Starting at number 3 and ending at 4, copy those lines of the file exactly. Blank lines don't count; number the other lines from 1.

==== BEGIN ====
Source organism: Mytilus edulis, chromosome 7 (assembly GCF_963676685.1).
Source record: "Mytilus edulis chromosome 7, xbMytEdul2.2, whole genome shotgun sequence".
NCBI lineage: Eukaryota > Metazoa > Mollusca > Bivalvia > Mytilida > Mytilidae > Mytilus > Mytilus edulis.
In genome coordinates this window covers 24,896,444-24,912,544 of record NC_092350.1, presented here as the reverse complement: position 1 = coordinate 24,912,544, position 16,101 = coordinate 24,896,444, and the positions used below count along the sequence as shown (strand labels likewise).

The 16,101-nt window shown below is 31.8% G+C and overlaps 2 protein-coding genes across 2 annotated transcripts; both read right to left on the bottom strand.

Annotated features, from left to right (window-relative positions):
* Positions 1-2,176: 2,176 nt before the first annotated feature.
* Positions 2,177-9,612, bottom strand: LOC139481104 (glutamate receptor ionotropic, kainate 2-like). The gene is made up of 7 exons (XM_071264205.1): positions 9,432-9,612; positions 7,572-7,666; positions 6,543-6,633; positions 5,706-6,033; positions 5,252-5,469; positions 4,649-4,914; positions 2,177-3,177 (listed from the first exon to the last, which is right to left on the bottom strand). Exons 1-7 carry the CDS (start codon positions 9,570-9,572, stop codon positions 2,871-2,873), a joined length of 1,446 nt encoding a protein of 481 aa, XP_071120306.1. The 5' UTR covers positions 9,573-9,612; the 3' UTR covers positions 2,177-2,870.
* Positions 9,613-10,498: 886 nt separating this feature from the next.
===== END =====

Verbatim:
NCBI lineage: Eukaryota > Metazoa > Mollusca > Bivalvia > Mytilida > Mytilidae > Mytilus > Mytilus edulis.
In genome coordinates this window covers 24,896,444-24,912,544 of record NC_092350.1, presented here as the reverse complement: position 1 = coordinate 24,912,544, position 16,101 = coordinate 24,896,444, and the positions used below count along the sequence as shown (strand labels likewise).